“The game floats on an ocean of nostalgia, sentimentality, tradition and myth in which its historicity is constantly invoked and celebrated.” – David Winner, Those Feet
There are very few soccer stadiums in this country that have serious history. The vast majority of MLS teams play in stadiums built since the league emerged in the late 1990s. Both venues hosted teams in the original NASL. Providence Park was the site of Pele’s last official game, and RFK has hosted the USMNT more often than any other stadium.
England, as described by Winner above, has more history than it knows what to do with. Several clubs still play in the same stadiums as they did in the 19th century. Anfield, White Hart Lane, St. James’ Park: these are historic venues where generations of fans have come to support their teams. Fathers take their sons to the same ground their fathers took them to. And of course they look vastly different now, filled with seats instead of terraces, luxury boxes inserted where possible, but the ghosts of years past, and the stories are still there. But just as DC United want out of RFK, so too do English clubs pine for new stadiums.
Within the past few months, there has been news that both Manchester City and Liverpool plan to expand their existing grounds. Last week, Everton announced plans to build a new stadium entirely. Tottenham’s new stadium is much further along, but plagued by delays. When construction completes, all four stadiums would hold more than 50,000 people. Only Old Trafford, the Emirates, and St. James’ Park can currently claim that.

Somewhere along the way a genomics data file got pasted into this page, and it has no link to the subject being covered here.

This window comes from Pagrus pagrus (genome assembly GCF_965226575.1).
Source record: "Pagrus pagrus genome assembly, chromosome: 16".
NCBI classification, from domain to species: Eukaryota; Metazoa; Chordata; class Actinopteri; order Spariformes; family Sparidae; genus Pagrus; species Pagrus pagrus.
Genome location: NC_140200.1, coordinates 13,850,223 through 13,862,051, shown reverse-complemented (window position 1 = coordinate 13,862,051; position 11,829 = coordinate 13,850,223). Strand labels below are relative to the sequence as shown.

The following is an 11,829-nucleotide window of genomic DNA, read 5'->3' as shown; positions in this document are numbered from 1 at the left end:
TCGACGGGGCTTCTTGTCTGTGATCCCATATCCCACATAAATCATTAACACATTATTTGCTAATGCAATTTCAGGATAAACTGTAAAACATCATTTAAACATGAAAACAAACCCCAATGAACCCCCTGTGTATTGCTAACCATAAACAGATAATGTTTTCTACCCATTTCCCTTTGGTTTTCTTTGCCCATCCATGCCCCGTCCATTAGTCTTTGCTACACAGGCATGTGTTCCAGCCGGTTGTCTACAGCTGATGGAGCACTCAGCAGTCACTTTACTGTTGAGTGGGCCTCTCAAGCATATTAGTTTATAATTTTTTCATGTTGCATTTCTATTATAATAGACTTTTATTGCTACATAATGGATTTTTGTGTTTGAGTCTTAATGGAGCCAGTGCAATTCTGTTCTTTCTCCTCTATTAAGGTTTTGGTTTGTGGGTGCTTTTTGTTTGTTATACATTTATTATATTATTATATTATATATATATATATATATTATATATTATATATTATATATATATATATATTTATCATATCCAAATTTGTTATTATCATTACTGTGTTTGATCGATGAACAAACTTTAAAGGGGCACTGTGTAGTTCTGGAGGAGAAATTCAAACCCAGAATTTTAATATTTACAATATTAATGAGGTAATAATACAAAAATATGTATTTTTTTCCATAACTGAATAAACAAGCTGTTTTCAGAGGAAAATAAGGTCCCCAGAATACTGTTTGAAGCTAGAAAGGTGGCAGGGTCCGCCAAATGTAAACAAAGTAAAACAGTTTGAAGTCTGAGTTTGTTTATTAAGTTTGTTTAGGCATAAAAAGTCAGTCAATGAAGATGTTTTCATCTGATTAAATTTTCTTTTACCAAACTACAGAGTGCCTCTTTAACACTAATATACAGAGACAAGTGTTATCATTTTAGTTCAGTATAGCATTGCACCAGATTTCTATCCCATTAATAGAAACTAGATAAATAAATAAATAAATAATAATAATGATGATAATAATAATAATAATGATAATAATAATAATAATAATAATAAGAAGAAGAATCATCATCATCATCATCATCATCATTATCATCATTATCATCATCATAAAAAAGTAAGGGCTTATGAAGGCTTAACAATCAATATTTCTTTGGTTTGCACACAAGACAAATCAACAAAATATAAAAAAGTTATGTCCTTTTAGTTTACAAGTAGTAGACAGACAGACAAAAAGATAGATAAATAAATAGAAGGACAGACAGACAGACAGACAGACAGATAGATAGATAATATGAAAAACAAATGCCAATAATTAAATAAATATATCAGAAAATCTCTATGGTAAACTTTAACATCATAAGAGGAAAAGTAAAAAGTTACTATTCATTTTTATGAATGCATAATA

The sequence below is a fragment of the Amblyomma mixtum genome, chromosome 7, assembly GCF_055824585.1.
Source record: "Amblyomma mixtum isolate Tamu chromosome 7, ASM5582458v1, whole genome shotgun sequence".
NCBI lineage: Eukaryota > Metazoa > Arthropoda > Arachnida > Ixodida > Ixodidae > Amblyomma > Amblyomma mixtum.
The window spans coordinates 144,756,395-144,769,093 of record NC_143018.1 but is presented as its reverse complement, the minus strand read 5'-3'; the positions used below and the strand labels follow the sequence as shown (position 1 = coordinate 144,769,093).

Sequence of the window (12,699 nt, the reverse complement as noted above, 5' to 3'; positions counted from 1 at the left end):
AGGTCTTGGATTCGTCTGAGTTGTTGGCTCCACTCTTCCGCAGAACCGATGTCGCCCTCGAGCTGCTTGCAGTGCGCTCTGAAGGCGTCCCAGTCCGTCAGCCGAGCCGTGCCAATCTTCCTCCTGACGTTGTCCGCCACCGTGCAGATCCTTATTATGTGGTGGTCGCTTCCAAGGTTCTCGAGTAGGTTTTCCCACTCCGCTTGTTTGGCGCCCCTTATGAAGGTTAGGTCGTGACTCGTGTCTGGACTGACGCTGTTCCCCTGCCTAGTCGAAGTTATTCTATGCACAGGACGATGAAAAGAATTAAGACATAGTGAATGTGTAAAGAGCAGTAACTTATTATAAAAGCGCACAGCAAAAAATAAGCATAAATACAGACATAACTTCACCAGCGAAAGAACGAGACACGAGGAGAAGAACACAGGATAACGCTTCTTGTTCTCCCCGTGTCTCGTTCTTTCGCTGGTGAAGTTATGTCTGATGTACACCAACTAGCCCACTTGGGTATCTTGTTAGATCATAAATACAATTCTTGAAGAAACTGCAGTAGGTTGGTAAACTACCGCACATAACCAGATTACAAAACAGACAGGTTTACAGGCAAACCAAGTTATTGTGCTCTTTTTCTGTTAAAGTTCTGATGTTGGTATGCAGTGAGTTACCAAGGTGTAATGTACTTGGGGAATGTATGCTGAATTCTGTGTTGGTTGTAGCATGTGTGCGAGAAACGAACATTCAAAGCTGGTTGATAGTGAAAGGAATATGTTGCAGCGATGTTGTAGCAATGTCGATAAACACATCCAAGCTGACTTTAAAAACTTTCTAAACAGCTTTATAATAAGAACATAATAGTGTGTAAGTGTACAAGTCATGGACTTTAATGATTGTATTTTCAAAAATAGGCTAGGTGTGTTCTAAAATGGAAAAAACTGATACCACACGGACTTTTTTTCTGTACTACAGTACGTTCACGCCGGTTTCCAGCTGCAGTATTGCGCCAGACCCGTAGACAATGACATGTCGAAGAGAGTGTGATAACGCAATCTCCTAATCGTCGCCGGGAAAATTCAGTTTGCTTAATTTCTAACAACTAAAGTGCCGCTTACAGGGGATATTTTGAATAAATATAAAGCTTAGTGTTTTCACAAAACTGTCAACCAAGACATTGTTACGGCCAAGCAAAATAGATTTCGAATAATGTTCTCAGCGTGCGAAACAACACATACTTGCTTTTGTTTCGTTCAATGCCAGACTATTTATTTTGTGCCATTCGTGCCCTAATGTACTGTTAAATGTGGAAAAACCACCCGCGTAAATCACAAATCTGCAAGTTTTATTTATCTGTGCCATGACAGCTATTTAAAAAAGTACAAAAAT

The unwieldy axe of financial fair play dangles over the heads of these clubs. The basic idea of FFP is that teams cannot spend more than they take in. But this isn’t entirely true. Spending on player wages and transfer fees is restricted, but clubs can spend as much as they want on infrastructure. That is, stadiums and training facilities are fair game. Owners who have money they’re willing to spend will now look to grow revenues by building larger stadiums, and selling more tickets. And so, the gap between big clubs and small clubs only grows larger.
But while clubs are looking to improve their futures, I can’t help but consider the past. What is being lost when we replace the history of these stadiums with shiny new money-making machines? From afar, I think of White Hart Lane a historic venue for the game, the sort that would be venerated if it existed in the US. Consider the way we treat Fenway Park and Wrigley Field: White Hart Lane is more than a decade older. But that’s from afar; I am thousands of miles away, and see only what photographs and broadcasts show. For all I know, it’s a dump, a relic that has seen better days. But I’d still love to see it before its time is up.